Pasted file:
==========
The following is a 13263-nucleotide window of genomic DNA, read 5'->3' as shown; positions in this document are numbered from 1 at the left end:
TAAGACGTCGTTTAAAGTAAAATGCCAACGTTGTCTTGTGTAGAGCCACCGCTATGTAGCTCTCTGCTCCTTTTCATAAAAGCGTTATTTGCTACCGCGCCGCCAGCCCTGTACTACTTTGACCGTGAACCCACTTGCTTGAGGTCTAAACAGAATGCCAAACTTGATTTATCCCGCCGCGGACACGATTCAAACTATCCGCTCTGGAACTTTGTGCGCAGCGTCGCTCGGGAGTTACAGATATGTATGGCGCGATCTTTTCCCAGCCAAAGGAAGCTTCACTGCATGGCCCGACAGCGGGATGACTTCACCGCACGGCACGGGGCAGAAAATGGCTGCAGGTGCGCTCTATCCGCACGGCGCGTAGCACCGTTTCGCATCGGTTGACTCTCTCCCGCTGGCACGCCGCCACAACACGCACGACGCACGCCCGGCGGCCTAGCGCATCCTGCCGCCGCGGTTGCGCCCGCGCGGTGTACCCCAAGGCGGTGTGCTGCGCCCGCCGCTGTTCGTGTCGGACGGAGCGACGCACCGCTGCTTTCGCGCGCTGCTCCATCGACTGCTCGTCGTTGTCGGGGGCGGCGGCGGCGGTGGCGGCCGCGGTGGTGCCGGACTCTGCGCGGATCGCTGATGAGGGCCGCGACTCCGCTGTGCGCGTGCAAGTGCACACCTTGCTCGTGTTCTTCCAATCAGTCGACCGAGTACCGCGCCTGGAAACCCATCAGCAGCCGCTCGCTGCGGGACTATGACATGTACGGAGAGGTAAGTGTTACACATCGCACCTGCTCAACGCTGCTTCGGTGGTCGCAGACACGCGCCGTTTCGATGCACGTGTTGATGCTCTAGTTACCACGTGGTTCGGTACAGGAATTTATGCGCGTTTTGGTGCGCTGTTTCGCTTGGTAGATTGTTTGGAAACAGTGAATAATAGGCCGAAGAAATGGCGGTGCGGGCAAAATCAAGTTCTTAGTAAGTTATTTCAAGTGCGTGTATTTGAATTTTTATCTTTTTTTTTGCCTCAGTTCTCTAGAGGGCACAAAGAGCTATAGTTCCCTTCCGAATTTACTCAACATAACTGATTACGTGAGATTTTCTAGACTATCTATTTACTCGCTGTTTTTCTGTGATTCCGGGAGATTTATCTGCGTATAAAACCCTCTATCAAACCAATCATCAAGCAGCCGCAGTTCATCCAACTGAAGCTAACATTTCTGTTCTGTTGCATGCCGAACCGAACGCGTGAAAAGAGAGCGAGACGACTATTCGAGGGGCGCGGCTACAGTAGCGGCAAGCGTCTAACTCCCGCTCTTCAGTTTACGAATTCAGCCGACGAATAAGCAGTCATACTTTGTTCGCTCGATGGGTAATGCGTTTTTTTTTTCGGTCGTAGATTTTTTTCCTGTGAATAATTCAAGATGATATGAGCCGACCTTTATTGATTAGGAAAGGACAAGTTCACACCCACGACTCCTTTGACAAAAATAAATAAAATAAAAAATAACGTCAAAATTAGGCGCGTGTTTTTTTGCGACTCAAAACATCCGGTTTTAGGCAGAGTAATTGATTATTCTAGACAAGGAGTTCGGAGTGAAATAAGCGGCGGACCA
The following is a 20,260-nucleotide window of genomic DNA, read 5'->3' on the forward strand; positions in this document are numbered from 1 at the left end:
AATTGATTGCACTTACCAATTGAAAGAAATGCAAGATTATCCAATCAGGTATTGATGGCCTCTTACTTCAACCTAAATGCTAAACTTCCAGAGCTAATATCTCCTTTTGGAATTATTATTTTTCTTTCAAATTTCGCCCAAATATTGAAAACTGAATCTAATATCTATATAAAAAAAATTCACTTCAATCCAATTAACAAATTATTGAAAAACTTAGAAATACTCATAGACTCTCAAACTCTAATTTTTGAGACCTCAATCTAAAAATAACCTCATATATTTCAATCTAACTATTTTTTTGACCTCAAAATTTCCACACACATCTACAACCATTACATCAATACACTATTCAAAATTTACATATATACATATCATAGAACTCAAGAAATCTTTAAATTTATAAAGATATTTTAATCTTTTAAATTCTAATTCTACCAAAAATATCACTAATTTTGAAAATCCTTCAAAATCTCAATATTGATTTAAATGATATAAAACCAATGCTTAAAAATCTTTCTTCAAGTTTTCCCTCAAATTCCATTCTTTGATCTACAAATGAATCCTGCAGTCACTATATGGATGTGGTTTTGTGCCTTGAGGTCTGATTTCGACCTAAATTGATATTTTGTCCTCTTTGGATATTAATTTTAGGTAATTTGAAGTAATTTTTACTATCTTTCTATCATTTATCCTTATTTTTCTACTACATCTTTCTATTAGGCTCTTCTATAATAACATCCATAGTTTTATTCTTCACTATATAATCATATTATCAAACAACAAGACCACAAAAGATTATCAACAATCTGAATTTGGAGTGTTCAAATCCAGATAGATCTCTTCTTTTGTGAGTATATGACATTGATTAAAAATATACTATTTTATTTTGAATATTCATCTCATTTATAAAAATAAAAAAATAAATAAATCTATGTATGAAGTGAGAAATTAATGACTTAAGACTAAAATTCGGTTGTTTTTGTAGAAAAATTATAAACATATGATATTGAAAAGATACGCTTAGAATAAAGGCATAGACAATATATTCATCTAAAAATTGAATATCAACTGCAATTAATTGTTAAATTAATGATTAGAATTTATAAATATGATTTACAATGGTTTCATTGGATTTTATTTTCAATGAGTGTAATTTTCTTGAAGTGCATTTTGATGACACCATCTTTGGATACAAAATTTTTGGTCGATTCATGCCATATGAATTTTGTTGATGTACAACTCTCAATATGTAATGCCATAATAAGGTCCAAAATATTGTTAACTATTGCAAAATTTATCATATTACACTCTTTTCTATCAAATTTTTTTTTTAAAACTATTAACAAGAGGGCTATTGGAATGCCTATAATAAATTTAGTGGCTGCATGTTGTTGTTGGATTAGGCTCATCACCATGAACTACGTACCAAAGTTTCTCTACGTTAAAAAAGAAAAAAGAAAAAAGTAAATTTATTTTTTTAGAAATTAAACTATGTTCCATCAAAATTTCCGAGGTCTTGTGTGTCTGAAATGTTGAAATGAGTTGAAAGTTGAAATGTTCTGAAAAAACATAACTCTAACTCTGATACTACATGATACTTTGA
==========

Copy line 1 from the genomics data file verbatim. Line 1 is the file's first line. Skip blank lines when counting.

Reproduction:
The following is a 13263-nucleotide window of genomic DNA, read 5'->3' as shown; positions in this document are numbered from 1 at the left end: